COLORADO SPRINGS — Today is International Holocaust Remembrance Day. The day was first adopted by the UN General Assembly in 2005, and it marks the anniversary of the liberation of the Auschwitz-Birkenau in Poland by the Russians on January 27th, 1945.
It was the largest concentration camp complex, with more than 1 million people losing their lives over the course of the concentration camp's operation.
A former local teacher, Sharyn Markus, used days like this to teach students in our community the horrors of the Holocaust. What started out as wearing a paperclip has grown into a campaign that honors those who lived during this painful time.
“The Paperclip Campaign” is a program that is now recognized by federal and state legislators, Holocaust organizations, and students all across the world. Sharyn decided to have her students wear a paper clip during the US Days of Remembrance for the Holocaust, held in the spring.
The clips are not worn on the United Nation’s International Holocaust Remembrance Day, but days like today remind Sharyn of her students' reactions when learning about the Holocaust.
“They were very involved and very appalled in their first experience learning about the Holocaust. They just couldn’t believe how people could treat each other and how this could actually happen,” said Markus, a former District 20 teacher and founder of the Paperclip Campaign.
When looking for class materials, Sharyn did a lot of research on what she could use to honor those who lost their lives during the Holocaust. While some classroom materials are expensive, she discovered the paperclips, something humble, but impactful all the same.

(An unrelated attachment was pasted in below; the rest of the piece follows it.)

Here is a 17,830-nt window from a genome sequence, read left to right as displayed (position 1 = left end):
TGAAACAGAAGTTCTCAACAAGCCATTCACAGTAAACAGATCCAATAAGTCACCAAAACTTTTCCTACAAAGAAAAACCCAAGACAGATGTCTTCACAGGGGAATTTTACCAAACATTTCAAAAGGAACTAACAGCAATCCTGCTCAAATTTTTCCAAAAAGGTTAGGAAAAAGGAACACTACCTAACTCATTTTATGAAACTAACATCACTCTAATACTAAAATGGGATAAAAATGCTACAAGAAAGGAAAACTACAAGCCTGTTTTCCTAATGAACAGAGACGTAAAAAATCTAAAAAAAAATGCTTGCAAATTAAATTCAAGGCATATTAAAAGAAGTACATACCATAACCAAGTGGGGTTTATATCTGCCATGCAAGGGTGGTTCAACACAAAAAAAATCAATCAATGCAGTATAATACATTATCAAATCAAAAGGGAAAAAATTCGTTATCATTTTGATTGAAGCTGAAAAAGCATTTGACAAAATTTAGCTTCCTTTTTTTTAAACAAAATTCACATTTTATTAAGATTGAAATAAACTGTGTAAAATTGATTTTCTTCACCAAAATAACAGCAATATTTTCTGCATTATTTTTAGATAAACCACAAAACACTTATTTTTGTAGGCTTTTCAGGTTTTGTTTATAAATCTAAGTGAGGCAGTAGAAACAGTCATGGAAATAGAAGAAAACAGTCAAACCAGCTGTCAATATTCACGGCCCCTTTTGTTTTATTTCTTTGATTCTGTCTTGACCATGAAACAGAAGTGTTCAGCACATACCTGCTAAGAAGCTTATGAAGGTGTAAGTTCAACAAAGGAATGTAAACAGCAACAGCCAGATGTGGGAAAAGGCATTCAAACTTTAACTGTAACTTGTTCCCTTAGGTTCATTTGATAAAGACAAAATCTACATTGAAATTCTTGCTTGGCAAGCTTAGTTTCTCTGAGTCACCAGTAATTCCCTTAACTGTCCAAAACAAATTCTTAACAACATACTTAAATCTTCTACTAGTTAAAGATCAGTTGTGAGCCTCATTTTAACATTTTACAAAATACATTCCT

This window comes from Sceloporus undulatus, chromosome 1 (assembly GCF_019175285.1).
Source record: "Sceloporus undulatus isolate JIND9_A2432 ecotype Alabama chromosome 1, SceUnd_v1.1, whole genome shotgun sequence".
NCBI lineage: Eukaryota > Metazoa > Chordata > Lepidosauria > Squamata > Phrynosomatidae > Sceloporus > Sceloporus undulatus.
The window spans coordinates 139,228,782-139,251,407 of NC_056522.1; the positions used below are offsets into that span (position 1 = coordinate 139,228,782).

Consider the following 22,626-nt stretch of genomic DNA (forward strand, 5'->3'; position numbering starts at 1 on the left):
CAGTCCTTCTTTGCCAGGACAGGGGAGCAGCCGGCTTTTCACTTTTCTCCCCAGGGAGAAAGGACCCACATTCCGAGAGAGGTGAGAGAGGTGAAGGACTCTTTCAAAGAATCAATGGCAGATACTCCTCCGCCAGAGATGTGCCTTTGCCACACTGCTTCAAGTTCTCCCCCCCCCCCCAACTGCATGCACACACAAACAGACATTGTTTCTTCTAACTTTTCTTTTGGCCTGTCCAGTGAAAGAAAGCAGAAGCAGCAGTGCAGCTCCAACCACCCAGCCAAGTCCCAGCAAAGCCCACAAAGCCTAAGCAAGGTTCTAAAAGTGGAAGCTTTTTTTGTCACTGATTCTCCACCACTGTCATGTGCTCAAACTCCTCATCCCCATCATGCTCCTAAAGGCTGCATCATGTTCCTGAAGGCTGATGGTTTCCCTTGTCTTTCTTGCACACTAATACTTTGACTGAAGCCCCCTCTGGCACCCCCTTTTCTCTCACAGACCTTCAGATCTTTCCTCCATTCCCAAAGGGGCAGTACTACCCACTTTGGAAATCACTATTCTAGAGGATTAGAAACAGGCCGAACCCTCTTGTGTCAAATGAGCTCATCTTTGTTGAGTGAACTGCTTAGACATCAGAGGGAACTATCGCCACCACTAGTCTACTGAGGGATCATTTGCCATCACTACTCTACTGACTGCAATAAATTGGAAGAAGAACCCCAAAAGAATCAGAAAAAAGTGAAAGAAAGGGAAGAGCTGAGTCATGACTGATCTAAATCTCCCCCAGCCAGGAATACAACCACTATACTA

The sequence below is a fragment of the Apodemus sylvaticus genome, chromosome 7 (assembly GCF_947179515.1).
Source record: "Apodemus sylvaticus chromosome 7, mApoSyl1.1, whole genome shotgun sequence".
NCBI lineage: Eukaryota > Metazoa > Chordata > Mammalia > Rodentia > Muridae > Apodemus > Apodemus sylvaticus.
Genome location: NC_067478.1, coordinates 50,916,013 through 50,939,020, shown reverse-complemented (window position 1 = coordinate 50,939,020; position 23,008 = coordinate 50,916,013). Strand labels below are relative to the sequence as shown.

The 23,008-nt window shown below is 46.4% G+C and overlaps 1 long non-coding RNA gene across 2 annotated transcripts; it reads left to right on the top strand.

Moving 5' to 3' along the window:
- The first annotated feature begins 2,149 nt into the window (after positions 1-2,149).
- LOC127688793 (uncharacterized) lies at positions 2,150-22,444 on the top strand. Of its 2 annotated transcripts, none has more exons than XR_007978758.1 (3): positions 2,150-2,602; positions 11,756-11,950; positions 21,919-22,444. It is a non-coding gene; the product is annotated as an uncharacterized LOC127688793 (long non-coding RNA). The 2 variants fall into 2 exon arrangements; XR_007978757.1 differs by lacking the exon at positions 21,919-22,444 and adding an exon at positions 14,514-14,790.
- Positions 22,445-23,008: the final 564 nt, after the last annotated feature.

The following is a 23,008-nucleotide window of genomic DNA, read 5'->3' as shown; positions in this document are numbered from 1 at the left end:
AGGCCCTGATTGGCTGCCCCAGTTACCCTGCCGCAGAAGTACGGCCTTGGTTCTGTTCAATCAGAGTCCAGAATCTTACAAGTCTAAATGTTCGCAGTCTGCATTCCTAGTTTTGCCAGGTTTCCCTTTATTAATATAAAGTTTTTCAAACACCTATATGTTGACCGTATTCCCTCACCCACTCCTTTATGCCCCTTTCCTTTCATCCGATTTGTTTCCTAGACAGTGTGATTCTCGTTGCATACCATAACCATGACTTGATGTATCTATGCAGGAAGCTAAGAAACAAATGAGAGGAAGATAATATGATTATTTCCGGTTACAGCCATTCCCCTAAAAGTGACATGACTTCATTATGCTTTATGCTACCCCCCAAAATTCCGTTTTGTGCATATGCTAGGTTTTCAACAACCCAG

The idea originated in Norway. During World War II, Norwegians wore paperclips to symbolize their strong disagreement with Nazism.
“But everybody could wear a paperclip, it’s so accessible and it has that meaning of binding together. It came from Norway also, because during Holocaust the Norwegians first wore red heads and red vests to symbol, they were against Nazism and Hitler, but they were too obvious and were getting shot for wearing them,” said Markus.
Other schools have since adopted “The Paperclip Campaign.”
A rural school in Tennessee used the campaign to collect six million paperclips, one for each life lost during the Holocaust, which was turned into a Miramax documentary.
Sharyn has impacted the lives of students globally, but she says it's important we continue to use days like today to remember those who have struggled during the Holocaust and to promote respect to one another as a human race.